Hey, Readers! Happy Sunday. So, I recently read an amazing book, and I was like, I should review this. However, review didn’t sound quite right. I don’t want to rank this book, I want to shout how much I love it to the world. That got me thinking about how with my SHC client, Dahlia Adler’s book I wrote a post about the things I love most. It was a different format, but it enabled me to forget about rating a book (because when you’re in love with a novel 5
stars owls, don’t do it justice.) Hence, “the book gush,” which comes in any format I want, because the most important thing to me is getting others to read the books I love.
A jinni. A princess. And the wish that changes everything. . . .
Two weeks ago I interviewed Amber Lough, the author of The Fire Wish. At that time I’d just finished reading the book, and I was head over heels in love. Amber Lough’s amazing, y’all. You really have to check out the interview. In it there’s a part where she talks about how she made the book dual POV, how, initially it was only Najwa’s side of things, and, at first, I was like, why didn’t you leave it that way? (*Listen you can love a book and not love a character. I’m the queen of loving unlikable characters and, compared to Najwa, Zayele did nothing for me.*) But, in the interview, she talks about how her CP wanted to know what happened to the princess and how it challenged her to recreated the story and make the book better. I was like, alright, and so I reread the book (which is why I’m just now posting this). And, I’m so glad I did, because now I want to reread it over and over again.
This is a fantasy that plunges you into the characters’ worlds. It’s gorgeously diverse, the kind of organic diversity that made me fall in love with Alaya Dawn Johnson’s YA Cyberpunk, The Summer Prince. And if you ever asked me for a book rec last year, you know how much I loved, I championed, I needed that book in my life.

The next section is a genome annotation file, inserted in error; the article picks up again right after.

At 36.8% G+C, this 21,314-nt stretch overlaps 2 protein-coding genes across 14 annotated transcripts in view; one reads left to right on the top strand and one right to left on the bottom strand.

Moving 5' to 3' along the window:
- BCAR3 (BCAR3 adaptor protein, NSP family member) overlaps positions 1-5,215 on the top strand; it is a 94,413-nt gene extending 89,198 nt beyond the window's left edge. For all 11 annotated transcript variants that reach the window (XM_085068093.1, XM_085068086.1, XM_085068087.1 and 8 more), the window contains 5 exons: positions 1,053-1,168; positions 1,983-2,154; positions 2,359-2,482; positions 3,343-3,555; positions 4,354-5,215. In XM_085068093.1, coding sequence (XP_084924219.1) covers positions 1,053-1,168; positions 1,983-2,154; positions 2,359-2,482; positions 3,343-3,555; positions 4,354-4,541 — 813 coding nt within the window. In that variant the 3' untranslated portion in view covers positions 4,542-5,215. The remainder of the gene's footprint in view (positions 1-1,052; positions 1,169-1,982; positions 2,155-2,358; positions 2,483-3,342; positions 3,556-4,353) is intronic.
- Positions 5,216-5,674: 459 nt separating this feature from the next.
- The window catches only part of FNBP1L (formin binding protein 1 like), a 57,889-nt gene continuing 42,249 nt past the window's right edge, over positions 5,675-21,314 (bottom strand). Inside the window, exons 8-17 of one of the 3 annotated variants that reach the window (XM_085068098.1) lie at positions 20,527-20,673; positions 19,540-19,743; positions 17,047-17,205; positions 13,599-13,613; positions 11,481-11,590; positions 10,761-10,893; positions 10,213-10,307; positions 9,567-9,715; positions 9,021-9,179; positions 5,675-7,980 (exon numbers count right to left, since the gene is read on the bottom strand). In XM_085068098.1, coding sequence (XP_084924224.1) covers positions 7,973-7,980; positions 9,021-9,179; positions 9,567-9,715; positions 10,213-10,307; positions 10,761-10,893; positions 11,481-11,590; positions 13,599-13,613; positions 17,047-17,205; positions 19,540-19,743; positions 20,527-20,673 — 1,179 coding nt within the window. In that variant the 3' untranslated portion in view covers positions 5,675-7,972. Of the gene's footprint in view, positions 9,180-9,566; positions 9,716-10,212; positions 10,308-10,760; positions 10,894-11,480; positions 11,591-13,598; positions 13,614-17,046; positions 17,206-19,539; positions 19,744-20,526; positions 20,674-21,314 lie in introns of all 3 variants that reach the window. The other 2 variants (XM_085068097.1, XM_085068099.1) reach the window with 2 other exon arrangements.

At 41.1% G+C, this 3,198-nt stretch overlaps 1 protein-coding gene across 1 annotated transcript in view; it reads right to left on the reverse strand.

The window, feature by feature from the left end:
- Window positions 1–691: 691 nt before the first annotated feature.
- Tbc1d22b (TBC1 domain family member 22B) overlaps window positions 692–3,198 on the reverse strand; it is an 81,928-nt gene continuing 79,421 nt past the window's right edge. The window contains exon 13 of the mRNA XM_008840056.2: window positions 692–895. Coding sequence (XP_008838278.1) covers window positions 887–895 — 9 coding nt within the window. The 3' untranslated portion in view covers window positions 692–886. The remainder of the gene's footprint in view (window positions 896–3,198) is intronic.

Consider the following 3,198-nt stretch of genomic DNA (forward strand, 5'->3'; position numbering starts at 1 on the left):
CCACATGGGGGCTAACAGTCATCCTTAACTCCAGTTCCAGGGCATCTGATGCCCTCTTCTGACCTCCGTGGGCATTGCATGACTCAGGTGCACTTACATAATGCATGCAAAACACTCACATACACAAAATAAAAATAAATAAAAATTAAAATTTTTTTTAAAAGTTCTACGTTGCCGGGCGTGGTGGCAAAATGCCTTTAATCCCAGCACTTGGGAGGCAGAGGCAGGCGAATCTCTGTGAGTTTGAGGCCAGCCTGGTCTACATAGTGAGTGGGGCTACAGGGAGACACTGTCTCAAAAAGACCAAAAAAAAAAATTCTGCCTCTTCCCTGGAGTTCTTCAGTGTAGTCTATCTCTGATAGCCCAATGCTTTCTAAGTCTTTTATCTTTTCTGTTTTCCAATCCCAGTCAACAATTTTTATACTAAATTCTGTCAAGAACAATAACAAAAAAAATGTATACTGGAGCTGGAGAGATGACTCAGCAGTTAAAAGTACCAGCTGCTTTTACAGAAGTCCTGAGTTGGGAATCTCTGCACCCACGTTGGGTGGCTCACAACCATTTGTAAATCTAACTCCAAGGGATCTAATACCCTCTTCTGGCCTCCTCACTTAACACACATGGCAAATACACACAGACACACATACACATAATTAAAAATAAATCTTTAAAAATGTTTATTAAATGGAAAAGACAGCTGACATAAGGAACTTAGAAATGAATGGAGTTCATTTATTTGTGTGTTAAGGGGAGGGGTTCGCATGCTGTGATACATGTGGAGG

A book about Jinnis, and not Aladdin-esque genies (although he’s based off original myths), but real freaking jinnis (!!!). You can bet when I first heard about this book I was like
But, I was already hyperventilating. And when I got a copy of the book, I was floored. Like, she did it. This is a story about a princess and jinni who switch places, like who even thinks about an idea like that?? (with The Parent Trap and Freaky Friday being two of my favorite movies, I was doubly sold)
You see, at first I thought Najwa was pretty awesome by herself, but the more you read, really read the book you see how each girl complements the other so well. It would’ve been weird to just forget about Zayele when she’s so fascinating and impulsive. Najwa is quieter. I suppose you could say she’s more “obedient,” of course if that was really true, there wouldn’t have been a story to begin with. Zayele is also fierce. I guess I was mad at her, at first, for wanting to escape from this marriage when the guy was her age and smart and not marrying him would bring dishonor to her family.
Come on, you were thinking it.
But, to be honest, she’s real. I say I would’ve gone along with it now, but I don’t know what I would do until I’m in that situation.
The writing is gorgeous yet brief, if that’s the write word. Lough is able to convey, masterfully, descriptions, emotions, etc…in this majestical way without dragging on for paragraph after paragraph, a trap that’s easy for fantasy authors to fall into.
You want romance, it’s there too. You get to watch two girls fall in love with the very people they should NOT be in love with, and boy is it totally worth it. Each chapter is a cliffhanger in and of itself. I found myself saying, this is the last chapter I’m reading, at 2am one morning when I had to be up by 8am.
You guessed it. I read the entire thing.
And just to add a little more to the mix, The Fire Wish has such a conniving, a-hole of a villain. I guessed who it would be from the character’s first moment on page. What a, UGH, forget it. If I could’ve hexed that character I would’ve.
Anyway, it’d be really nice if I could have that second book now. Please. Lough’s hint at the end of our interview really hasn’t made the wait any easier to bear.
Here’s the link to the interview, in case you’re curious (which you totally are):
Oh, and be sure to add the book to your Goodreads to-reads.
P.S. If you’re still not convinced, the book was blurbed by Tamora Pierce. *drops mic*
*This is a 100% honest review (I don’t get any money from the author, retailers, etc…). I received a copy to read and review thanks to NetGalley & the publisher.*